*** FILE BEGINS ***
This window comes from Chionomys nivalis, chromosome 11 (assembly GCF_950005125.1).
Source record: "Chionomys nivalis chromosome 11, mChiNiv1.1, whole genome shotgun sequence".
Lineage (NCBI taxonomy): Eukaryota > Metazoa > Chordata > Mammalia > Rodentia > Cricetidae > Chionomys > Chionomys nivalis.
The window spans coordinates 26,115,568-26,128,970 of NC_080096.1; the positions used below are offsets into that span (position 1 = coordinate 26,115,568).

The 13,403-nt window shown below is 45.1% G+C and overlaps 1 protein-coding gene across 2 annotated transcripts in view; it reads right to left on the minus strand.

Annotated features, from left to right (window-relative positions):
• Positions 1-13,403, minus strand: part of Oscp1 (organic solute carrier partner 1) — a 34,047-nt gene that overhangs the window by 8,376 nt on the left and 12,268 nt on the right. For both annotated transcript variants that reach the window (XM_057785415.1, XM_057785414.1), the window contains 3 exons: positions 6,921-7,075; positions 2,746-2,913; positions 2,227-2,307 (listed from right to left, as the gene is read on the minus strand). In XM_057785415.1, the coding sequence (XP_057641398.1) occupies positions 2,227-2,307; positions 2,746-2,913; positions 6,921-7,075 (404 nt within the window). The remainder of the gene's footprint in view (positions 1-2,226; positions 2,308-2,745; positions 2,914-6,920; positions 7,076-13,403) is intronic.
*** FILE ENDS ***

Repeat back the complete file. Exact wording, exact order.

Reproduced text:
This window comes from Chionomys nivalis, chromosome 11 (assembly GCF_950005125.1).
Source record: "Chionomys nivalis chromosome 11, mChiNiv1.1, whole genome shotgun sequence".
Lineage (NCBI taxonomy): Eukaryota > Metazoa > Chordata > Mammalia > Rodentia > Cricetidae > Chionomys > Chionomys nivalis.
The window spans coordinates 26,115,568-26,128,970 of NC_080096.1; the positions used below are offsets into that span (position 1 = coordinate 26,115,568).

The 13,403-nt window shown below is 45.1% G+C and overlaps 1 protein-coding gene across 2 annotated transcripts in view; it reads right to left on the minus strand.

Annotated features, from left to right (window-relative positions):
• Positions 1-13,403, minus strand: part of Oscp1 (organic solute carrier partner 1) — a 34,047-nt gene that overhangs the window by 8,376 nt on the left and 12,268 nt on the right. For both annotated transcript variants that reach the window (XM_057785415.1, XM_057785414.1), the window contains 3 exons: positions 6,921-7,075; positions 2,746-2,913; positions 2,227-2,307 (listed from right to left, as the gene is read on the minus strand). In XM_057785415.1, the coding sequence (XP_057641398.1) occupies positions 2,227-2,307; positions 2,746-2,913; positions 6,921-7,075 (404 nt within the window). The remainder of the gene's footprint in view (positions 1-2,226; positions 2,308-2,745; positions 2,914-6,920; positions 7,076-13,403) is intronic.